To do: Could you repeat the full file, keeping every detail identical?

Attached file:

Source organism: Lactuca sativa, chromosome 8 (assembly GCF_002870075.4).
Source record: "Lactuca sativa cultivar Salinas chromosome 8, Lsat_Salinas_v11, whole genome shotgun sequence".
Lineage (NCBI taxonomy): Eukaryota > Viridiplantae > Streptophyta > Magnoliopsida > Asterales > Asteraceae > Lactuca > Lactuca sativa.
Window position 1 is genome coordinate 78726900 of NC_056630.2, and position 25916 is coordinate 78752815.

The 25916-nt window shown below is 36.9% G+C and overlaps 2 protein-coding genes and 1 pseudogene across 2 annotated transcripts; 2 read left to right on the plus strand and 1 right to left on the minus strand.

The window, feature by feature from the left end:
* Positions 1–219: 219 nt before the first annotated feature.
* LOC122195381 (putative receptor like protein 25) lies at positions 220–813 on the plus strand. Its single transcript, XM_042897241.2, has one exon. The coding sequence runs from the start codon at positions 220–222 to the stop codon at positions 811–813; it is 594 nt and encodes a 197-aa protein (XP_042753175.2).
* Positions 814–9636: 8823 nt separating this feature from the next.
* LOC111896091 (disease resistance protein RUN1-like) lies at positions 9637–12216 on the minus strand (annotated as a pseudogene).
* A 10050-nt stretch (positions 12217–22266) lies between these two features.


Source organism: Lactuca sativa, chromosome 8 (assembly GCF_002870075.4).
Source record: "Lactuca sativa cultivar Salinas chromosome 8, Lsat_Salinas_v11, whole genome shotgun sequence".
Lineage (NCBI taxonomy): Eukaryota > Viridiplantae > Streptophyta > Magnoliopsida > Asterales > Asteraceae > Lactuca > Lactuca sativa.
Window position 1 is genome coordinate 78726900 of NC_056630.2, and position 25916 is coordinate 78752815.

The 25916-nt window shown below is 36.9% G+C and overlaps 2 protein-coding genes and 1 pseudogene across 2 annotated transcripts; 2 read left to right on the plus strand and 1 right to left on the minus strand.

The window, feature by feature from the left end:
* Positions 1–219: 219 nt before the first annotated feature.
* LOC122195381 (putative receptor like protein 25) lies at positions 220–813 on the plus strand. Its single transcript, XM_042897241.2, has one exon. The coding sequence runs from the start codon at positions 220–222 to the stop codon at positions 811–813; it is 594 nt and encodes a 197-aa protein (XP_042753175.2).
* Positions 814–9636: 8823 nt separating this feature from the next.
* LOC111896091 (disease resistance protein RUN1-like) lies at positions 9637–12216 on the minus strand (annotated as a pseudogene).
* A 10050-nt stretch (positions 12217–22266) lies between these two features.